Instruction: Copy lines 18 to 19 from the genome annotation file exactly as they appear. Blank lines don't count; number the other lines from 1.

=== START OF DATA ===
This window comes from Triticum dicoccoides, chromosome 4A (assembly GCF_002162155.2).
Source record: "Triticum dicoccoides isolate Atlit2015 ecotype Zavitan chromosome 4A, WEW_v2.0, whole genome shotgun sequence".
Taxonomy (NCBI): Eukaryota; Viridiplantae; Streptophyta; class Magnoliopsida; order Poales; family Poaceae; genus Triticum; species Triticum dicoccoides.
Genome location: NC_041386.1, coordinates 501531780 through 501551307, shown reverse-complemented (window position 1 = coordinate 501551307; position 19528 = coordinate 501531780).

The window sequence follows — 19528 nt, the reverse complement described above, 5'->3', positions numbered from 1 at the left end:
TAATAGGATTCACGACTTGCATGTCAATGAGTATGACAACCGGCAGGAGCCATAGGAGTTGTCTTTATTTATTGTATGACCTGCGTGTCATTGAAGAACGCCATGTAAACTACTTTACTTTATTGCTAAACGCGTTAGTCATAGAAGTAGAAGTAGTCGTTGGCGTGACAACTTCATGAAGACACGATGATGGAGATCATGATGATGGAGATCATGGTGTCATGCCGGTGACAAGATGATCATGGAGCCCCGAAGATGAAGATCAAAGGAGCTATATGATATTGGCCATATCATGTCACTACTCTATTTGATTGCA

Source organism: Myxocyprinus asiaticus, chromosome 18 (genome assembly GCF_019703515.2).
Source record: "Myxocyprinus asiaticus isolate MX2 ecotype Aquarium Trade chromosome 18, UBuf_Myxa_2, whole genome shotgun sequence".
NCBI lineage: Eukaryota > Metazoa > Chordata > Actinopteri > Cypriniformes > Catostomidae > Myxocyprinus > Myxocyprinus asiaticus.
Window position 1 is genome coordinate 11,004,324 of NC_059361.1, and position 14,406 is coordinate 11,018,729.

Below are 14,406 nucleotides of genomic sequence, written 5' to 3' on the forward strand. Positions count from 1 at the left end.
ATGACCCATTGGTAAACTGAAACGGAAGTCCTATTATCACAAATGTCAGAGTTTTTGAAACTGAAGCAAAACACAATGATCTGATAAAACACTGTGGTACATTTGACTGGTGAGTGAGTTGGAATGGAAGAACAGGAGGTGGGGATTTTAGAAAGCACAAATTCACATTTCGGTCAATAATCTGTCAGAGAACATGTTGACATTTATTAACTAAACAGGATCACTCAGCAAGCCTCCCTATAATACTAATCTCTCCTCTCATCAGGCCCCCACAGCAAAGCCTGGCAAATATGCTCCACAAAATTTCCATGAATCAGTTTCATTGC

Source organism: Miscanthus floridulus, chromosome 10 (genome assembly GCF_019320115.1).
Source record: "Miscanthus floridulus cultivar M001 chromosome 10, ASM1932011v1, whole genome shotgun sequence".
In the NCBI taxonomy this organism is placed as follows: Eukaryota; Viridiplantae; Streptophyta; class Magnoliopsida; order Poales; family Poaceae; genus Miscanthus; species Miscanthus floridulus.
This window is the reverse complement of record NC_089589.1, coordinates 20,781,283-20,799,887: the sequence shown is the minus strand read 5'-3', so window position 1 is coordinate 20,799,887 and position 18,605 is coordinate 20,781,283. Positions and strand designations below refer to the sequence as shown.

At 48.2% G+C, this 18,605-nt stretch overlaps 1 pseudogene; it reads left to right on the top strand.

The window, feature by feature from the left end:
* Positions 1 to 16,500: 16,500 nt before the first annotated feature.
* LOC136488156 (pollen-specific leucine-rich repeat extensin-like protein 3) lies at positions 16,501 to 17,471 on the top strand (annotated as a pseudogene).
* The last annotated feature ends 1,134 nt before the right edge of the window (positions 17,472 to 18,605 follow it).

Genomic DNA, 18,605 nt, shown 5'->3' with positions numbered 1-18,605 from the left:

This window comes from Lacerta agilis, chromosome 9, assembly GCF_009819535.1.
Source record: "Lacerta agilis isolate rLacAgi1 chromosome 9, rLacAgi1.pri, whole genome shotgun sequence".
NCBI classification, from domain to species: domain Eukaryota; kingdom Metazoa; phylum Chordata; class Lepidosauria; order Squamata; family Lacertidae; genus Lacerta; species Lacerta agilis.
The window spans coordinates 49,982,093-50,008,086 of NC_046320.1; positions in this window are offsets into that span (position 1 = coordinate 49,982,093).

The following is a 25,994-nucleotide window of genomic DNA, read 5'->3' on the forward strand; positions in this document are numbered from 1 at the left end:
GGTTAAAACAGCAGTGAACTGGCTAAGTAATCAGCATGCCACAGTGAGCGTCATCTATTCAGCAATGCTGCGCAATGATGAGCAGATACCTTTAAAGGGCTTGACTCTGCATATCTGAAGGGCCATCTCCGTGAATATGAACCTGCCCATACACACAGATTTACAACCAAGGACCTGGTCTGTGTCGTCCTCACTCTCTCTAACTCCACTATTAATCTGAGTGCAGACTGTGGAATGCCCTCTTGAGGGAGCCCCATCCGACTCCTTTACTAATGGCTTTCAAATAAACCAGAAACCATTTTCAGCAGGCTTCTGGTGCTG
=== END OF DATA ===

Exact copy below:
The window, feature by feature from the left end:
* Positions 1 to 16,500: 16,500 nt before the first annotated feature.